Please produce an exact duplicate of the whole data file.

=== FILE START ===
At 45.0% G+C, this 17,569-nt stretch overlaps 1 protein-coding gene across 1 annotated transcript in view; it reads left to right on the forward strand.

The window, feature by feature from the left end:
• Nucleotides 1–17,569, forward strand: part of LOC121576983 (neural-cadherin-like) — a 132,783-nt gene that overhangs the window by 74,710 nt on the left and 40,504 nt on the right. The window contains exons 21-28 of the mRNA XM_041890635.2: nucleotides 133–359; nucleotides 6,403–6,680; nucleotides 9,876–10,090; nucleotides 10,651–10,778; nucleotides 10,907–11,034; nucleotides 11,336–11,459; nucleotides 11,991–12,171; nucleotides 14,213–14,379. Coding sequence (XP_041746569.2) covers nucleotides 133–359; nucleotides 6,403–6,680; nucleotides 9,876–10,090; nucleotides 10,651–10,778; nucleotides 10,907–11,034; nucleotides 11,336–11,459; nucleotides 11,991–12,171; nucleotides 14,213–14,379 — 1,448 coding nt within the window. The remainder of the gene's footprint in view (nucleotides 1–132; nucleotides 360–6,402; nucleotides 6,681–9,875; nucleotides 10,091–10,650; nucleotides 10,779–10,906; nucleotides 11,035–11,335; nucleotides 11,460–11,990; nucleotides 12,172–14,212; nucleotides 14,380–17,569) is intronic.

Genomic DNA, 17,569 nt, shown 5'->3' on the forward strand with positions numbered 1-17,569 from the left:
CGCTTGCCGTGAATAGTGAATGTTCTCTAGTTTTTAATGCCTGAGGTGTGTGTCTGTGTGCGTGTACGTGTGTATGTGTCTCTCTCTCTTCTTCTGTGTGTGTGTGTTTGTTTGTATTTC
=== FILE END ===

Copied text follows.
At 45.0% G+C, this 17,569-nt stretch overlaps 1 protein-coding gene across 1 annotated transcript in view; it reads left to right on the forward strand.

The window, feature by feature from the left end:
• Nucleotides 1–17,569, forward strand: part of LOC121576983 (neural-cadherin-like) — a 132,783-nt gene that overhangs the window by 74,710 nt on the left and 40,504 nt on the right. The window contains exons 21-28 of the mRNA XM_041890635.2: nucleotides 133–359; nucleotides 6,403–6,680; nucleotides 9,876–10,090; nucleotides 10,651–10,778; nucleotides 10,907–11,034; nucleotides 11,336–11,459; nucleotides 11,991–12,171; nucleotides 14,213–14,379. Coding sequence (XP_041746569.2) covers nucleotides 133–359; nucleotides 6,403–6,680; nucleotides 9,876–10,090; nucleotides 10,651–10,778; nucleotides 10,907–11,034; nucleotides 11,336–11,459; nucleotides 11,991–12,171; nucleotides 14,213–14,379 — 1,448 coding nt within the window. The remainder of the gene's footprint in view (nucleotides 1–132; nucleotides 360–6,402; nucleotides 6,681–9,875; nucleotides 10,091–10,650; nucleotides 10,779–10,906; nucleotides 11,035–11,335; nucleotides 11,460–11,990; nucleotides 12,172–14,212; nucleotides 14,380–17,569) is intronic.

Genomic DNA, 17,569 nt, shown 5'->3' on the forward strand with positions numbered 1-17,569 from the left:
CGCTTGCCGTGAATAGTGAATGTTCTCTAGTTTTTAATGCCTGAGGTGTGTGTCTGTGTGCGTGTACGTGTGTATGTGTCTCTCTCTCTTCTTCTGTGTGTGTGTGTTTGTTTGTATTTC